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Got Trees? Tree Availability in the Southeast United States

 

Remember back to the market crash of 2008-2009? At that time, everyone from the liner producer to the finishing grower had to make very hard, but strategic choices to destroy large amounts of nursery stock. It got so bad, that plants were selling for less than the cost of harvesting them. Folks could not even give them away, because there was still a cost to getting them out of the ground.

Well, we are reminding you of that crash now, because as the housing and financial markets have rebounded so has the need for plant material- particularly trees. We’re not telling you something you do not already know. But what you may not realize is that we are in the midst of a serious shortage of plants. A shortage that is likely to go on for many, many years. The bottom line- certain items and quantities are simply impossible to find at any price. Many nurseries are completely out of many plant species or have such low inventories that they cannot fill large orders. This leaves many buyers in a tough spot.

What does that mean to you? First, prices are naturally higher- maybe by as much as 50% on average. Because nurseries are selling their inventories sooner than they would like, smaller plant specifications are necessary. According to Timothee Sallin – President, Cherry Lake Tree Farm, during the oversupply, materials were held much longer than their typical ready date that allowed trees to add size. This resulted in what Mr. Sallin referred to as “spec buster” items such as 14’ tall 30-gallon bald cypress. Buyers have come to expect these larger plant materials. Now, however, the reality is quite different. Plants are shipped earlier, and may even be below industry standard minimums. Basically, according the Mr. Sallin, “the price is high, the specifications are small, and in many cases the material is simply not available at all”. This can cause serious issues for landscape contractors, in particular. For example, if a contractor bids for larger size containers to meet a height specification for a shrub, they will likely lose the job in a competitive bid situation. Or, they purchase the smaller container material, that doesn’t match the specification, and may get rejected at inspection.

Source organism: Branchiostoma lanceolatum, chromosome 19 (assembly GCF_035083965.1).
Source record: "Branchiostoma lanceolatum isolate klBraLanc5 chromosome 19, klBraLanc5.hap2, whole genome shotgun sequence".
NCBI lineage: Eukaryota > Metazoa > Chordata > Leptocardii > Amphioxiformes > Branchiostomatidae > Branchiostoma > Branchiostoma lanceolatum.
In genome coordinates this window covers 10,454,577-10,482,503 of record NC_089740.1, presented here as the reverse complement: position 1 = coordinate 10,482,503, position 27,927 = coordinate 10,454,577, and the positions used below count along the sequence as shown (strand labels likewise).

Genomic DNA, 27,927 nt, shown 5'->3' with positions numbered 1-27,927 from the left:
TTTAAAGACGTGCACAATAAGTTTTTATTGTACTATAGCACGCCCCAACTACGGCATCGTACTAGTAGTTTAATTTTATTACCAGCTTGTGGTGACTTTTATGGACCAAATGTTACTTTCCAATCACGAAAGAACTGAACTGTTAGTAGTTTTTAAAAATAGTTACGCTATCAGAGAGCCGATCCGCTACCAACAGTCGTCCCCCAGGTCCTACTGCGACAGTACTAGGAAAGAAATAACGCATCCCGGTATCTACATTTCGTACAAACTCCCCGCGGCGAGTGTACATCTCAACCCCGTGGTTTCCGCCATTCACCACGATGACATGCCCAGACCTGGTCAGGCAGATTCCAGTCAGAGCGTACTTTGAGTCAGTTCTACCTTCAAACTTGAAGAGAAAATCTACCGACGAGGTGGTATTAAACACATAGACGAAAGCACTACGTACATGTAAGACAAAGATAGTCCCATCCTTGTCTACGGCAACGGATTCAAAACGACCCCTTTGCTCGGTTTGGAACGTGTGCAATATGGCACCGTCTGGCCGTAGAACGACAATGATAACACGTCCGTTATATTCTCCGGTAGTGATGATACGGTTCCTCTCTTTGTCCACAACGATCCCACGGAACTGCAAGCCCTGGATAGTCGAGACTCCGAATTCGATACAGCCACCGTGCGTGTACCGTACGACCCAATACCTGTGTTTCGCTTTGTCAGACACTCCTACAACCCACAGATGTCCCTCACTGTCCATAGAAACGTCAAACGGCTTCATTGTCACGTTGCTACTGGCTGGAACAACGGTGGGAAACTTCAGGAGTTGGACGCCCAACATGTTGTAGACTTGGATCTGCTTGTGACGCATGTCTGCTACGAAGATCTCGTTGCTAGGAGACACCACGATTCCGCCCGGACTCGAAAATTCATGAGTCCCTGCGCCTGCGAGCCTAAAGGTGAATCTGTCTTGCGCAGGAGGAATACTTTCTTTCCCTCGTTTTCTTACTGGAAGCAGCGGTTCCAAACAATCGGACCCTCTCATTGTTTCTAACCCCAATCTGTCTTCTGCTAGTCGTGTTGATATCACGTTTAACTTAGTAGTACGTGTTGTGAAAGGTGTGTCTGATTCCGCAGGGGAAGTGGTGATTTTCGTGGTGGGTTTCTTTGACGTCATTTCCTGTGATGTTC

There are many possible approaches to these shortages. City foresters will likely choose trees 1½” to 1¾” caliper trees, because they establish quickly and are easy to manage during installation. Another option, that may appeal more to landscape architects and large landscape contracts, is to go big- 4-4½” to over 6” caliper. These sizes are great for an immediate impact, but will take longer to establish in the site (thus subjected to possible stressors for longer periods) and require larger equipment to handle. However, having an option to use larger-caliper trees over the “zero” tree option, you just may have to Go For It! One other option is to use bare root trees, but this possibility also offers numerous obstacles. As many of you know, bare root trees are not available in as many species or size options, have a limited seasonal availability, and typically require immediate planting.